Fashion Forward

Huntington native Alex Bolen never set out to become the CEO of one of the world's leading fashion houses, but that's exactly where his journey has taken him.

By Jack Houvouras

Inside the sprawling offices on the 25th floor of the office tower located at 11 West 42nd Street in midtown Manhattan, people come and go at a frenetic pace. They include high-level executives, foreign vendors, runway models, seamstresses, celebrities and the occasional head of state. The space is open and airy, with cream walls bathed in ample sunlight. The décor smacks of neutrality with one exception -- the vibrant colors of countless dresses, coats and evening gowns that hang on racks in nearly every corner. This is the heart of the Oscar de la Renta fashion house.

The person charged with overseeing the iconic luxury brand that has adorned every first lady from Jacqueline Kennedy to Michelle Obama is Huntington native Alex Bolen. At the age of 48, he is in his 12th year as CEO of the clothier known principally for its dazzling red carpet creations and modern, feminine apparel. In that time, he has brought a new vision to the company that he hopes will ensure its viability in the 21st century.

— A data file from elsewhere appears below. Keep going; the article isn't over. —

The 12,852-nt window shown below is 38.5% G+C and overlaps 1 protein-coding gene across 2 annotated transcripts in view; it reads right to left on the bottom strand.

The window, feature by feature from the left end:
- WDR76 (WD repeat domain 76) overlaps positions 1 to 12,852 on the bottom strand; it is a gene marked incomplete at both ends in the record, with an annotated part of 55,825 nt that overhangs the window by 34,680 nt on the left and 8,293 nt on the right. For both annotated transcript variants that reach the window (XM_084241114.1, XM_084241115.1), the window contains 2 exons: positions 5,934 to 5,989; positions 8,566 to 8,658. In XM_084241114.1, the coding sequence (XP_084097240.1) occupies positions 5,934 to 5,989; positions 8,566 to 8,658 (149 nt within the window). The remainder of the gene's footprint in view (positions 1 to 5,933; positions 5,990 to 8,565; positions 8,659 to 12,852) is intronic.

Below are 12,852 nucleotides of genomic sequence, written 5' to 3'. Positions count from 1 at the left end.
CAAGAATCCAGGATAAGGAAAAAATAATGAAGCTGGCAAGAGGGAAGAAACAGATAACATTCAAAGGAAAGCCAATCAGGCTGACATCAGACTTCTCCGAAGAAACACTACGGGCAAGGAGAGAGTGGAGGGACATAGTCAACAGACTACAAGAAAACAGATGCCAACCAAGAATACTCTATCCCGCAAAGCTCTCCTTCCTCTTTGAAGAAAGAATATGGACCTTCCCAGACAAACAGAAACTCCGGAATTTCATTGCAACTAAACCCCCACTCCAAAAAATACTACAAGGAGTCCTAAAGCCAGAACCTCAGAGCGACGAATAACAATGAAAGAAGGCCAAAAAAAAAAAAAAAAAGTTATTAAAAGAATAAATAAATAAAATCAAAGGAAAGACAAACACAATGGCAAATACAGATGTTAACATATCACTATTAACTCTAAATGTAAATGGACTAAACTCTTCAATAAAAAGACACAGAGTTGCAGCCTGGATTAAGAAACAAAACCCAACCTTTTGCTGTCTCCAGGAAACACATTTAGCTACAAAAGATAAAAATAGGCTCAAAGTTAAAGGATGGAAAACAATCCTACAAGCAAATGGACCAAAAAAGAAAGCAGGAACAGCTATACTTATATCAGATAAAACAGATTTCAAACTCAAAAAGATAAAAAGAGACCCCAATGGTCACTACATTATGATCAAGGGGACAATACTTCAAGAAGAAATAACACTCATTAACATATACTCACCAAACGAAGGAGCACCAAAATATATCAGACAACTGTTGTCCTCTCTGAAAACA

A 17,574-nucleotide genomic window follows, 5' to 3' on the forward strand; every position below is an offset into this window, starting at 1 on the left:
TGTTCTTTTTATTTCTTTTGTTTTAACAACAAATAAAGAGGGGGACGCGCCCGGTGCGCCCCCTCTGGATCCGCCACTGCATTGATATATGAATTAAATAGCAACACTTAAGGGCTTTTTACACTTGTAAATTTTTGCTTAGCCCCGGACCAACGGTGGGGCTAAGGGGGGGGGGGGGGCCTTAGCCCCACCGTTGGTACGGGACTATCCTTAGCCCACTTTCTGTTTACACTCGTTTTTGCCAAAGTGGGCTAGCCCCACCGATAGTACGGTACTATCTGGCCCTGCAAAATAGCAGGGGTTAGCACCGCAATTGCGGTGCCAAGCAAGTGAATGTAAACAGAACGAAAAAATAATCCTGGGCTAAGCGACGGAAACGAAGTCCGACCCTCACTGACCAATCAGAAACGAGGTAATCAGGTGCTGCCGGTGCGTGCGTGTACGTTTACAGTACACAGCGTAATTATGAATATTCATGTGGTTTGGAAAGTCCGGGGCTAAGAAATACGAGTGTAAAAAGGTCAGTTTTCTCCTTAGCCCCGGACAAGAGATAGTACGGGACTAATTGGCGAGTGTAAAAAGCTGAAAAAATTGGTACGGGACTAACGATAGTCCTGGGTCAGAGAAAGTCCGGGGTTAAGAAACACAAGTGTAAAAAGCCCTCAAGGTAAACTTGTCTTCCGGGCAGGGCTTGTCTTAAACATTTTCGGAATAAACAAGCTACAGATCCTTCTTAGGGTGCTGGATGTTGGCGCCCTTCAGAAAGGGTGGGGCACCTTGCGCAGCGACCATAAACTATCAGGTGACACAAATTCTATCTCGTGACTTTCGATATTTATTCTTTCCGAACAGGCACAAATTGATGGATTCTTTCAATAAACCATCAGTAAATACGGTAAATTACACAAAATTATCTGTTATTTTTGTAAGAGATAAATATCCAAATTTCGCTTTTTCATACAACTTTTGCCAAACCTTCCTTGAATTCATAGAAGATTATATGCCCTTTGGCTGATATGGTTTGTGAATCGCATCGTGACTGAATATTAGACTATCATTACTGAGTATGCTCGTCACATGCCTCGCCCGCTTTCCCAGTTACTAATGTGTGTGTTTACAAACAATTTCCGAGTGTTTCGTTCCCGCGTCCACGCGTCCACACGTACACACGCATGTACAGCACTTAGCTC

The story of how the West Virginia native found his way to New York City and the world of haute couture is intriguing. And while on the surface his career in the fashion industry may seem glamorous, Bolen is quick to point out that isn't always the case.

"It's an extraordinarily competitive business. We put in long hours and take tremendous pride in what we do," Bolen explains. "And we never waver from our mission, which is to make the women of the world look and feel beautiful."

Born and raised in Huntington, Alex Bolen was a typical, active kid who played football, ran track, golfed and swam. The son of Richard and Barclay Bolen, he grew up on the South Side and later in Southeast Hills with his younger sister Sarah. He attended Miller Elementary, Gallaher Elementary and Beverly Hills Junior High.